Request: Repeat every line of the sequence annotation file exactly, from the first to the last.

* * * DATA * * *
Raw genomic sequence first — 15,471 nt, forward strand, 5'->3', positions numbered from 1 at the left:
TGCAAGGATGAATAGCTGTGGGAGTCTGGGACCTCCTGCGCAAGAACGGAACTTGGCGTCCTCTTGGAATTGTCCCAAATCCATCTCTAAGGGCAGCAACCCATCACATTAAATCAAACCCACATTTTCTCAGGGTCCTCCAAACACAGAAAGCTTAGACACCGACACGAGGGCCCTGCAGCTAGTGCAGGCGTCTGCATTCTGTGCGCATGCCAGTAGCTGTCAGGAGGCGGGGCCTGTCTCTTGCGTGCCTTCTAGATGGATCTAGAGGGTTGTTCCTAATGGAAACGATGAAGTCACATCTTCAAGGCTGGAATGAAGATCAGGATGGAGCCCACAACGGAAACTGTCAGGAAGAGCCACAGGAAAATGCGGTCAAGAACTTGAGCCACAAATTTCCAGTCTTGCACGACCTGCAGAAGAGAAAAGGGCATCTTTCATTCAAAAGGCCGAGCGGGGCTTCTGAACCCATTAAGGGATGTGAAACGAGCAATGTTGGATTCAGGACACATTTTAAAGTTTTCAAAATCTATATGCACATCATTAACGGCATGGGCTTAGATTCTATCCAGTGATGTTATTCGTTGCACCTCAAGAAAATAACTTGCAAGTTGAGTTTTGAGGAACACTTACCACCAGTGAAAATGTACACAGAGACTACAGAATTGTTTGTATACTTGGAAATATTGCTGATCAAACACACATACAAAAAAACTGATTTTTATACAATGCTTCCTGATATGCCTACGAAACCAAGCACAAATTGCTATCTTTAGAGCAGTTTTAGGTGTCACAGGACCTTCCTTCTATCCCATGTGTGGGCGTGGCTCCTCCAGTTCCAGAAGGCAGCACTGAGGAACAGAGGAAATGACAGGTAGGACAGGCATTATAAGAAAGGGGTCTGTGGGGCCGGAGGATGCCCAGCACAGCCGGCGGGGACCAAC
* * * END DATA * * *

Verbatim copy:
Raw genomic sequence first — 15,471 nt, forward strand, 5'->3', positions numbered from 1 at the left:
TGCAAGGATGAATAGCTGTGGGAGTCTGGGACCTCCTGCGCAAGAACGGAACTTGGCGTCCTCTTGGAATTGTCCCAAATCCATCTCTAAGGGCAGCAACCCATCACATTAAATCAAACCCACATTTTCTCAGGGTCCTCCAAACACAGAAAGCTTAGACACCGACACGAGGGCCCTGCAGCTAGTGCAGGCGTCTGCATTCTGTGCGCATGCCAGTAGCTGTCAGGAGGCGGGGCCTGTCTCTTGCGTGCCTTCTAGATGGATCTAGAGGGTTGTTCCTAATGGAAACGATGAAGTCACATCTTCAAGGCTGGAATGAAGATCAGGATGGAGCCCACAACGGAAACTGTCAGGAAGAGCCACAGGAAAATGCGGTCAAGAACTTGAGCCACAAATTTCCAGTCTTGCACGACCTGCAGAAGAGAAAAGGGCATCTTTCATTCAAAAGGCCGAGCGGGGCTTCTGAACCCATTAAGGGATGTGAAACGAGCAATGTTGGATTCAGGACACATTTTAAAGTTTTCAAAATCTATATGCACATCATTAACGGCATGGGCTTAGATTCTATCCAGTGATGTTATTCGTTGCACCTCAAGAAAATAACTTGCAAGTTGAGTTTTGAGGAACACTTACCACCAGTGAAAATGTACACAGAGACTACAGAATTGTTTGTATACTTGGAAATATTGCTGATCAAACACACATACAAAAAAACTGATTTTTATACAATGCTTCCTGATATGCCTACGAAACCAAGCACAAATTGCTATCTTTAGAGCAGTTTTAGGTGTCACAGGACCTTCCTTCTATCCCATGTGTGGGCGTGGCTCCTCCAGTTCCAGAAGGCAGCACTGAGGAACAGAGGAAATGACAGGTAGGACAGGCATTATAAGAAAGGGGTCTGTGGGGCCGGAGGATGCCCAGCACAGCCGGCGGGGACCAAC